Re: Surrogate Keys: an Implementation Issue

From: paul c <>
Date: Sun, 30 Jul 2006 18:27:38 GMT
Message-ID: <uS6zg.277668$Mn5.79454_at_pd7tw3no>

Brian Selzer wrote:
> "paul c" <> wrote in message
> news:yw4zg.281148$IK3.258613_at_pd7tw1no...

>> Brian Selzer wrote:
>>> "paul c" <> wrote in message 
>>> news:zTOyg.269253$IK3.233927_at_pd7tw1no...
>>>> Brian Selzer wrote:
>>>>> "paul c" <> wrote in message 
>>>>> news:g9Nyg.263082$iF6.250988_at_pd7tw2no...
>>>>>> Brian Selzer wrote:
>>>>>>> What's the point of a database if it doesn't reflect some aspect of 
>>>>>>> reality. ...
>>>>>> To talk precisely about whatever we want to talk about.  Nothing more. 
>>>>>> Doesn't need to be real.
>>>>> Agreed.  But even a conceived universe subsumes certain absolutes, such 
>>>>> as time.
>>>> In that case, the statements in the database should talk about time, 
>>>> ie., aspects of time.  These are different from statements about the 
>>>> time it takes the database to say something.
>>> There can be no discussion without time.  Relational assignment cannot 
>>> exist without the concepts of before and after.  And the truth of a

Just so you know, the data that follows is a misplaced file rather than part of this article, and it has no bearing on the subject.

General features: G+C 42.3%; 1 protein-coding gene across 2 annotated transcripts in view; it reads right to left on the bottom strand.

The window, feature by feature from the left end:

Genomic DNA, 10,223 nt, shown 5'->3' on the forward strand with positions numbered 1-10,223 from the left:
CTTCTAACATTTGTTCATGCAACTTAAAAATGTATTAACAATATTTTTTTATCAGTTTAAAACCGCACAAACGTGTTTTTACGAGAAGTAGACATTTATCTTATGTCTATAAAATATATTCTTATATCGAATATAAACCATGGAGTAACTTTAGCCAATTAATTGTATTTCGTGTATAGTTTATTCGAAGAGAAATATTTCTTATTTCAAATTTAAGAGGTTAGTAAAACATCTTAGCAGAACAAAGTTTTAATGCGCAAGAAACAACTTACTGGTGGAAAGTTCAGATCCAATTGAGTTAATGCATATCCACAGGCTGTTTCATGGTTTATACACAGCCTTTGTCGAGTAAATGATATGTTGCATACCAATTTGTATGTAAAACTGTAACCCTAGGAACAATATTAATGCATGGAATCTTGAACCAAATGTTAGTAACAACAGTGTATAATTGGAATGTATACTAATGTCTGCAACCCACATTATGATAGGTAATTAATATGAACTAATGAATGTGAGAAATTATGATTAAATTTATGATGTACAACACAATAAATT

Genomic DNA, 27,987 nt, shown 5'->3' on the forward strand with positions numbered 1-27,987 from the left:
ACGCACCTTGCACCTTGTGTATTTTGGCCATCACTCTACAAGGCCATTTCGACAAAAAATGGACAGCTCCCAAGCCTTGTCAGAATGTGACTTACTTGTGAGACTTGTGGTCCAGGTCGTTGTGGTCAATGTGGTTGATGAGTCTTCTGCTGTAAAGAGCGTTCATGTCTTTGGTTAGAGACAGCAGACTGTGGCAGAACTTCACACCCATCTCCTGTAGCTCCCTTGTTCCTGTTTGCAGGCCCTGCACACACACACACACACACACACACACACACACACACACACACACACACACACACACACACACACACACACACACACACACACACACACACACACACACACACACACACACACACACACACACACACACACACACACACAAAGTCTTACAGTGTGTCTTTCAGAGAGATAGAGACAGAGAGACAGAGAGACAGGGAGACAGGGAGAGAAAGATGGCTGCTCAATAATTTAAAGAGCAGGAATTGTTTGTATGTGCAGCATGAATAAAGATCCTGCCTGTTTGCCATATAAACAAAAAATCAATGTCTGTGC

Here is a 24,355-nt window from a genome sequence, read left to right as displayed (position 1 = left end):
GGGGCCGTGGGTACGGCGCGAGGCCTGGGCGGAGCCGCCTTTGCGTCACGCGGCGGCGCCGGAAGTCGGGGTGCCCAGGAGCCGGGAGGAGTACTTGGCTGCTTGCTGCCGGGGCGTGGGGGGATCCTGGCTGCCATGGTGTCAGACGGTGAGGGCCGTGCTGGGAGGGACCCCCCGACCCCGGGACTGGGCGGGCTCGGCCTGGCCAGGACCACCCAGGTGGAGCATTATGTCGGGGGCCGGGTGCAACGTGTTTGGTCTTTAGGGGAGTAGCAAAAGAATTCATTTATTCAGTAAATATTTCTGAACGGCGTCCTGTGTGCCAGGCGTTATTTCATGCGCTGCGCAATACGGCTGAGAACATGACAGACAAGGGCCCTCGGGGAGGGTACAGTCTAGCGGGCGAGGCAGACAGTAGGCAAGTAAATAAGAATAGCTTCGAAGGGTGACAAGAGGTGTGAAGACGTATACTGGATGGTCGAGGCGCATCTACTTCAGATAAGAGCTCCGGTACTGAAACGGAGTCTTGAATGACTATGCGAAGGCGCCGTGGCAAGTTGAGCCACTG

>>> statement belonging to the database state that existed before an 
>>> assignment depend on the circumstances that obtain before the assignment, 
>>> which may no longer remain after.
>> No, it doesn't depend on 'circumstances'.  Assuming variables, as you are, 
>> the truth of a statement depends on the value of the relation that is 
>> assigned to a variable.

> I don't understand. If I make a true statement, "I am at work.," and then
> drive home, then that statement is no longer true because the circumstances
> changed. Consequently, "work" must be changed to "home" in order for the
> statement to remain true.
>> p 


I thought we were talking about what we do to databases, not the circumstances of your drive home. You seem to think that the db must magically know that you can't be at home unless you were previously at work. It can only show an abstraction of that and then only if you choose to define specific predicates for the arbitrary choice of wanting to describe other circumstances than merely your present location, say, 'arrivals' and 'departures'. If your "true statement" is "I am presently at work" then its predicate is something like "PresentLocations". It is your choice of predicate that has introduced time to your application, not the RT.

p Received on Sun Jul 30 2006 - 20:27:38 CEST

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